And this art shop in the UK.


Alex Avriette | October 24, 2006 11:29 AM

The guy on the front reminds me a lot of "Cable" from the old X-Force comics (that is, about a decade ago before comic books became spandex-skinsuit barbie-chick pr0n).

Alex Avriette | October 24, 2006 11:31 AM

Er, for reference, see:


although that's a little more stylized than I remember.

Nsh | October 25, 2006 02:42 AM

Hebrew title.
Email was re-sent. I will look for the artist details.

Brad | October 25, 2006 09:02 AM

I’d be a little nervous about the cover art if you’re not 100% certain that it’s available for use. The original artwork was commissioned for Games Workshop, a large UK company that manufactures the sci-fi miniatures game Warhammer 40K. I don’t know of *ANY* of their old artwork that’s ever been allowed in to the public domain, nor do I know of any case where they’ve allowed the use of their intellectual property on products not directly related to their game or game backstory in one way or another. They have allowed other companies to purchase temporary rights of usage for things like 40K based collectable card games, and allowed various artists to create ‘coffee table’ books showing their personal collections of 40K artwork commissioned by GW. But in 15+ years I've never seen them allow anything beyond that. Games Workshop is also known for having a rather large and active legal department, as they’ve issued more than a few ‘cease and desist’ orders to popular fan sites that GW felt violated copyright on GW’s artwork and other intellectual properties. I'd seriously check out that issue considering Russia's somewhat sketchy view on copyright. It would suck to be on the recieving end of a massive lawsuit for something a foreign publisher did.

John Scalzi | October 25, 2006 09:05 AM


"I’d be a little nervous about the cover art if you’re not 100% certain that it’s available for use."

I'm not nervous. I have no liability in the issue.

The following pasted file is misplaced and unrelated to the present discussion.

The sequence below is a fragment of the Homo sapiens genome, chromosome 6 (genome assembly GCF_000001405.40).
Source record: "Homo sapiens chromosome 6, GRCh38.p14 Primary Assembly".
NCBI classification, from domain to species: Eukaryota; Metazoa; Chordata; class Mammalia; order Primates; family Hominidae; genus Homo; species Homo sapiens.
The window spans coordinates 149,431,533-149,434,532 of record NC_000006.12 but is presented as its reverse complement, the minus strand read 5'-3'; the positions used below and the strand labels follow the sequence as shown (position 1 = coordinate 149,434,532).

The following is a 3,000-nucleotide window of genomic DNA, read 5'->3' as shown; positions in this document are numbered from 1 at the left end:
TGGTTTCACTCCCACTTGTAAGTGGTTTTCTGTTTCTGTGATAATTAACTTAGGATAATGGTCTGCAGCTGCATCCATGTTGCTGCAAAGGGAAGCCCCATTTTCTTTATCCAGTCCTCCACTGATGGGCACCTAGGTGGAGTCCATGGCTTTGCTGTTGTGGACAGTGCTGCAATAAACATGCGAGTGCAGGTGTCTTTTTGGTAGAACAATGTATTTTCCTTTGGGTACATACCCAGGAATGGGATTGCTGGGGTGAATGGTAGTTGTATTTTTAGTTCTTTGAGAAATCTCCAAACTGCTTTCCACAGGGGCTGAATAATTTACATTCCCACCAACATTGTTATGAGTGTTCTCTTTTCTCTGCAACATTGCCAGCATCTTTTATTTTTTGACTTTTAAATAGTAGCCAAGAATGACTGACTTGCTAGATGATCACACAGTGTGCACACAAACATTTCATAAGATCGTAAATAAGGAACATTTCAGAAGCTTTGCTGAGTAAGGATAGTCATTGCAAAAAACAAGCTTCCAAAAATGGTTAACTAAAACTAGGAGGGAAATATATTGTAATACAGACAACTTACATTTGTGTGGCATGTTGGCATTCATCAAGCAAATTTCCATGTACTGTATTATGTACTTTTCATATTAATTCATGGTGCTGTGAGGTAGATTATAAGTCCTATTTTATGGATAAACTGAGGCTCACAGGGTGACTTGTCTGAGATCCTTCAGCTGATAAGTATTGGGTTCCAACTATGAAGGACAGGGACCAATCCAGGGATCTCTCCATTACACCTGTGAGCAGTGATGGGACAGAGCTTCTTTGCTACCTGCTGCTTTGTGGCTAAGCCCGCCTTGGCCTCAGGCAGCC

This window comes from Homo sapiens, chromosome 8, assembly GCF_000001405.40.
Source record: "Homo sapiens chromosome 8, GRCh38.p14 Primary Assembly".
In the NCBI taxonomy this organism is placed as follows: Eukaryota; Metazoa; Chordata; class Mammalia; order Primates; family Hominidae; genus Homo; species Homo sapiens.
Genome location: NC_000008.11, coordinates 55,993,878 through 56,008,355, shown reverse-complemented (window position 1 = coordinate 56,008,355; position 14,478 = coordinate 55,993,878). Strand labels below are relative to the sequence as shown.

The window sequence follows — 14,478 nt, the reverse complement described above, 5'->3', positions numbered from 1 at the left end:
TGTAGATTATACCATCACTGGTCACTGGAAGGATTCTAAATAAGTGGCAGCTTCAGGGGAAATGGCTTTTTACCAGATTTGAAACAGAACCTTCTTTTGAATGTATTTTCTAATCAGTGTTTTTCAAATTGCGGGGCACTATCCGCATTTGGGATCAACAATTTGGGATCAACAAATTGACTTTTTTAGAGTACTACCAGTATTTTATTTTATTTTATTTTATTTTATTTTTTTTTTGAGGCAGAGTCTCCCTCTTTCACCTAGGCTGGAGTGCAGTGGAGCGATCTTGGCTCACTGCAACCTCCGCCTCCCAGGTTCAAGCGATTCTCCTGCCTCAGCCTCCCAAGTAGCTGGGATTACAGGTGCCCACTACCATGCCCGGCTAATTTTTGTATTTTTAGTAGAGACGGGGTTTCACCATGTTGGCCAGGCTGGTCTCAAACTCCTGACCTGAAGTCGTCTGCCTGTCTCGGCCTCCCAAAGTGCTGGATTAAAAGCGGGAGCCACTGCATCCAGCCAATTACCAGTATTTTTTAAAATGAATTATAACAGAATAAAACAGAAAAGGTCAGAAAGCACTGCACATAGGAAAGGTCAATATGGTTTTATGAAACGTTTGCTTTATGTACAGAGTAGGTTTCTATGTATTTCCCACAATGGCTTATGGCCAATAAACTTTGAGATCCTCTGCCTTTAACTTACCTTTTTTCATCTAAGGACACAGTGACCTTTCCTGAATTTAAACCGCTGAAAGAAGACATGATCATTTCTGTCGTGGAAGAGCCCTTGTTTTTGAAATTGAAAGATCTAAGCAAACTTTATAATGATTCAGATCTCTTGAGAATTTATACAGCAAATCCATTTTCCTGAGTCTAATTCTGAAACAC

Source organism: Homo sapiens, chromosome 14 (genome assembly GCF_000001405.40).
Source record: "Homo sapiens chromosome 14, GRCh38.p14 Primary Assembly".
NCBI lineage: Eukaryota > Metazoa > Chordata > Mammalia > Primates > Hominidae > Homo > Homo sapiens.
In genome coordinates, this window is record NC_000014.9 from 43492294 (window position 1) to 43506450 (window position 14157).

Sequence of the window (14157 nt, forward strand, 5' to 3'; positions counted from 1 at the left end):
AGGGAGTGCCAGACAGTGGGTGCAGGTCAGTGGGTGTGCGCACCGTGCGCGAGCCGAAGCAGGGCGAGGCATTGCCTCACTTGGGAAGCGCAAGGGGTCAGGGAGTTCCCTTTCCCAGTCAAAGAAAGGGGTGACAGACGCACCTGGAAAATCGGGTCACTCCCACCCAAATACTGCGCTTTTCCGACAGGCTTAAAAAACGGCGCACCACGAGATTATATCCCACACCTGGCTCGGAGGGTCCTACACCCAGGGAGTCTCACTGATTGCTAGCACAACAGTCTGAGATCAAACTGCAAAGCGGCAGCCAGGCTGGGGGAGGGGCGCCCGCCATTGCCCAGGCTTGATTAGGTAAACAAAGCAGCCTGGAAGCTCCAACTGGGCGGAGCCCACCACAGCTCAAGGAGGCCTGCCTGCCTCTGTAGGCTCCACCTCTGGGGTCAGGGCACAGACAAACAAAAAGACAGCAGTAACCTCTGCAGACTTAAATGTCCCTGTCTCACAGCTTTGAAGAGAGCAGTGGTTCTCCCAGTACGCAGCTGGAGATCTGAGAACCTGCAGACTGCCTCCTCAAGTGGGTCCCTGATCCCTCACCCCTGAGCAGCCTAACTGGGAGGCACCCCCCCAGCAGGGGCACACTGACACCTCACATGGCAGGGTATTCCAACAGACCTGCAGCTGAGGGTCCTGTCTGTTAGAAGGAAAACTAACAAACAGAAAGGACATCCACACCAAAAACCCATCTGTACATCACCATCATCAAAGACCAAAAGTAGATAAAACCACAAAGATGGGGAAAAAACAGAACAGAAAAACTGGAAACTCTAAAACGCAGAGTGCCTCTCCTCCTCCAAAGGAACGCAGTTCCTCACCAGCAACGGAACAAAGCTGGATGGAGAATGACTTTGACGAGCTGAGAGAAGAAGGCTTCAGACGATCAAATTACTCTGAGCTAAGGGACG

Brad | October 25, 2006 09:56 AM

RE: I'm not nervous. I have no liability in the issue.

Cool! I like your works that I've read to date, and I hate to see anyone get needlessly caught in the legal crossfire when it comes to lawsuits. Unfortunately the legal profession at times seems to favor a shotgun approach over surgical precision when it comes to issuing suits. And familiarity with GW tells me they don't hesistate to 'drop the hammer' when it comes to defending their intellectual property. As long as you bacon isn't in the fire - game on! And you know what they say about Prevention - a single issue is worth 4 or 5 of the Enquirer. ;)

MatGB | October 26, 2006 02:03 PM

Brad; they don't always drop the hammer, they deliberately let Blizzard off for Starcraft, but you're right about direct pick ups.

I used to own a large print version of the art, but that was ages ago; John Blanche or Dave Gallagher if my memory serves. I worked for them for over 10 years, some things stay with you.

It always was one of my more favoured bits, suitably gritty. Russian copyright interpretation is a little bit beyond dodgy for the most part, if they're using that sort of thing regularly, then I'm sure the GW team are already on it. They're a bit hot on direct reasons for some damned fine reasons involving some forgeries that were downright dangerous in the past, unless my memory from the old training bumpf has died utterly.

Nog | October 28, 2006 05:14 PM

I hope to be one of your future Russian fans :) I've not read your book yet but have already bought it and also I've seen some very good reviews of it. But I want to tell about another thing. Unfortunately, russian publishers have a very strange policy of illustrations for foreign books. Often the illustration on the cover has nothing in common with the book. This fact is very upleasant for all us (fiction fans) - but what can we change? We can only hope that once this situation will change. But all the illustrations are bought officially so this is not a piracy :)
I hope your books will be very popular in Russia and in all other contries where they are published!

John Scalzi | October 28, 2006 05:38 PM

Thanks, Nog! Let me know how it is after you read it!

Post a comment.

Comments are moderated to stop spam; if your comment goes into moderation, it may take a couple of hours to be released. Please read this for my comment moderation policies.
Preview will not show paragraph breaks. Trust me, they're there.
The proprietor generally responds to commenters in kind. If you're polite, he'll be polite. If you're a jackass, he'll be a jackass. If you are ignorant, he may correct you.
When in doubt, read the comment thread rules.

Remember Me?

(you may use HTML tags for style)